HIGH-WIRE ACTS AND LETHAL SYNTAX: Recent Ragged Lion Journals
By David Hackbridge Johnson ©11.v.2020
Two Ragged Lions at once. The months telescope and April and May arrive in one envelope. Reading them one after the other gives a distinct pleasure of continuities – albeit in work that often emphasises the disjunct, the conflicted, even the liminal hovering over the abyss. The editor, E.A.D. Sellors has not burdened the journal with lengthy justifications in the form of an editorial; neither has he offered biographies of the writers. This saves me the trouble of having to regurgitate such information as can be found elsewhere – on the web for example – something I haven’t done yet as I wanted to plunge into the work. Some poets are better known to me than not at all. Hence, for this reader, the freshness of discovery. The works published are all of merit – if I talk about some and not others it is simply that some pieces struck a few sparks off me. Others are works in progress for me as a reader and require a groping towards response. Both issues (which are #2 and #3 of the Ragged Lion Journal) contain poems, short stories, prose-poems and valuable pieces of criticism.
If I take (from RLJ #2) – Scott Wannberg (an arch re-telling of the Hamlet story), S. A. Griffin (many image-yokings in a nod to, perhaps, Breton and Ashbery in equal measure), John Dorsey (two poems of apparently simple nostalgia that belie a fear of imminent disappearance), A. D. Winans (a superb gangster poem), Neeli Cherlovski (a tragedy of compressed lives), – as a group exhibiting a quasi-Beat flavour I hope this doesn’t do too much damage to their individual voices. There is an admixture of the New York School; something of O’Hara’s ‘Personism’ – a willingness to let ‘everything’ into the poem even if that is not what we get. There is a laconic stance that appeals by means of demotic syntax; a rolling-barrage of imagery (especially in Griffin) that gives the impression that the words are searching for the form they will take. Thus, work that cannot be second guessed. So my assumption is that these are American writers – but I haven’t found time to check. Perhaps they hail from Oxford. Or Tooting.
Perhaps Erika Krouse fits in this group too – but I rather see her work as a condensed and fragmented family saga; a family hampered by generational distance, disappointment – a miniaturised evocation of dissolution in relationships as we find writ large in Jayne Ann Phillips’ Machine Dreams, or in John Williams’ Stoner. Krouse provides not a panoramic view but one of snapshots – or vignettes, each one sutured to the next by the linkage of word chains that meld the 14 sections together – a ‘prose sonnet’ form as she calls it. Most moving is the scene where the mother, whose daughter can't express love to her and vice versa, has had her luggage ransacked at the airport; we observe her sitting beside the empty suitcase: ‘She cried, not loud, but thoroughly. Nothing to give.’ A hollow space opens up here – one of hopelessness and defeat.
Bill Meissner’s short story Balancing: Karl Wallenda’s Watch is alarmingly vertiginous. A relationship is in the balance due to the fact that two lovers can’t tell each other the things that really matter – and these tender refusals are played out against the backdrop (I shouldn’t have used ‘drop’) of the death of Karl Wallenda, the dynastic head of the high-wire act The Flying Wallendas. The conclusion unites both fear and dependency in an image of falling: ‘They balance there together, as if it will always be this way between them: catching each other, then falling, then catching each other again.’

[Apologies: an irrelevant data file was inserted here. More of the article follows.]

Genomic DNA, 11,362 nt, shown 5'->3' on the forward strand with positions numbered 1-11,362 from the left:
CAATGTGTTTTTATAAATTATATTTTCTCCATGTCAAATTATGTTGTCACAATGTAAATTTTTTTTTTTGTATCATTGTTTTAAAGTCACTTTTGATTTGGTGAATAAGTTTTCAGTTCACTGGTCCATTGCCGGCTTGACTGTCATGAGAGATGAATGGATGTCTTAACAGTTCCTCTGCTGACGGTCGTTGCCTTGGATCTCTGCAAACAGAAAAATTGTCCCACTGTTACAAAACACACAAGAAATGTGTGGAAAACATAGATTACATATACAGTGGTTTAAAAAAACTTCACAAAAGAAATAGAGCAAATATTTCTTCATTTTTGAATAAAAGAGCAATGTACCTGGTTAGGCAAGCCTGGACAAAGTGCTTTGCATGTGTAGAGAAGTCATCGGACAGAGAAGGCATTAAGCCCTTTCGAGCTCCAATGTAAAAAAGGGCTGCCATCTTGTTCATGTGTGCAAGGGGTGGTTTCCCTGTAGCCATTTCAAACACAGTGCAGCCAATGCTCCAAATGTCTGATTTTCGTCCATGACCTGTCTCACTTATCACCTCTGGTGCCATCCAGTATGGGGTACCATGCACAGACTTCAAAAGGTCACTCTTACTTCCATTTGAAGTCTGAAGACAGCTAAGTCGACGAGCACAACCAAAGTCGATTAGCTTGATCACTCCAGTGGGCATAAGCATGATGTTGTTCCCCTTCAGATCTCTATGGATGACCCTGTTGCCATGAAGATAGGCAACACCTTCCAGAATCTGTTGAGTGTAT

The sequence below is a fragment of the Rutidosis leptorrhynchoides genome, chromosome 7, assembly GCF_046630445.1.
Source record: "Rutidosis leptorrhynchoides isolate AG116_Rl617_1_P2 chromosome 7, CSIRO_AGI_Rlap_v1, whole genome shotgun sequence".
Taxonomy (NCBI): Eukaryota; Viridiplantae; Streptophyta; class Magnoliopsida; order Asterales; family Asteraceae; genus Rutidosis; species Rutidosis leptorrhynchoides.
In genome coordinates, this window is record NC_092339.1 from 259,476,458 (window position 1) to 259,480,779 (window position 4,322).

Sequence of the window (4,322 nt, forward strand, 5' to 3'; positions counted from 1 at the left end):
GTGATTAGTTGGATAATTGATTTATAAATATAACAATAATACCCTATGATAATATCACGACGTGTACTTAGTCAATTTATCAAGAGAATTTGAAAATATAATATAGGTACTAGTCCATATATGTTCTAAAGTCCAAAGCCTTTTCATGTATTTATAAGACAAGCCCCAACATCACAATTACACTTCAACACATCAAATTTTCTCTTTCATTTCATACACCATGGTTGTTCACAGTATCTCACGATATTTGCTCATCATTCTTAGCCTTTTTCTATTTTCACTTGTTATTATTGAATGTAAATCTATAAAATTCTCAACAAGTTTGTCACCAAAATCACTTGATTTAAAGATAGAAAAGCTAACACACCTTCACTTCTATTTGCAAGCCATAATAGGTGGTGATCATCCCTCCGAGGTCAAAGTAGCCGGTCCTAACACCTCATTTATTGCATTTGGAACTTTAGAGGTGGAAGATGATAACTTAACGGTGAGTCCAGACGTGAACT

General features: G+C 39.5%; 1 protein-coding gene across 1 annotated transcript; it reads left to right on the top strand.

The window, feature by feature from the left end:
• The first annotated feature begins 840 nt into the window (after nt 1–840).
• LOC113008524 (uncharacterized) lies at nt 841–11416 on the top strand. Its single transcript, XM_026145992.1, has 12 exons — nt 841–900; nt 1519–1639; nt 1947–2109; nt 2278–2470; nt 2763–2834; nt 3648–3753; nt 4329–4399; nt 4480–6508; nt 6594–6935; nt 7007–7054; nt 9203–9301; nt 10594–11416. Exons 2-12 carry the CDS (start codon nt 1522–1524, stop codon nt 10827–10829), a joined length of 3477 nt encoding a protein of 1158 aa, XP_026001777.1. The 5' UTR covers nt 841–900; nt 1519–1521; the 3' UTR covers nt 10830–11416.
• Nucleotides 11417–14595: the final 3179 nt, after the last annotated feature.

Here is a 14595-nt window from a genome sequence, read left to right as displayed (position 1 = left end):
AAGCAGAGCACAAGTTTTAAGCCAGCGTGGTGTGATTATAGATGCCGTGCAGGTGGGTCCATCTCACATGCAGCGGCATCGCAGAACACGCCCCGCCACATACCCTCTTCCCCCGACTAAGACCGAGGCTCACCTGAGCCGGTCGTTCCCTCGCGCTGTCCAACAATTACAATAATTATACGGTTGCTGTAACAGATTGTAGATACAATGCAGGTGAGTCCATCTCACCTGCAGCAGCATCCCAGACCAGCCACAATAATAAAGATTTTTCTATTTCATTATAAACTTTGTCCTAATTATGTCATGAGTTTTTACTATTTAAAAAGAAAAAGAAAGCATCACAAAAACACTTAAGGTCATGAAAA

Derek Adams gives us a résumé of work by Pascale Petit and Matthew Sweeney. I just note that Sweeney has a high-wire poem called The Wobble (see the Wallendas, above – yes, hopefully they always remain above….), and that another of his poems, Reading, has a man in court explaining why he was reading in his car on the M1, but that it was poetry and ‘….they’re mostly short. You can look up/between them….’. I’ll chip in here with the thought that the arraigned driver must have been reading Ed Dorn who wrote poetry at the steering wheel of his car in short bursts. Adams informs us, among much else, that a poem of Petit’s features a mask of fire ants. This striking image makes me very much want to read her work, which I do not know.
Tom Bland is in both RLJ #2 and #3, so he is the link poet if you will. When a young boy gets run over in a poem (not a frequent happening) I immediately have in mind the image of the road death in Robert Altman’s movie based on Raymond Carver’s tales and poems, Short Cuts – ‘Casey didn’t make it this time….’. In Bland’s The pottery eyes, the death is not a pointless tragedy but a willed thanatos of celebrity-inspired suicide. A Lana Del Ray lyric appears emblazoned on a bakery lorry and the obsessed boy hurls himself under the wheels – his dream fulfilled. This is a Ballardian gesture – a pedestrianised version of Crash. The leap into metal, glass and plastic. An erotics of collision – Del Rey’s creamy baritonal lament as soundtrack, the roaring vehicle mistaken for her glossy image. More of a homage to than derivative of Ballard, the poem treats the incident as, incidental to buying a fridge. The fridge is nevertheless a ‘work of art’, made so by its associations with the ultimate creative act – that of creative expungement by suicide. The poem allows in other fetishized behaviours including necrophilia and incest. Even the lover in a sexual interlude is playing dead it seems. A poem both funny and alarming, The pottery eyes tells us much of obsession and realised fantasy, and the pay-off of potential destruction.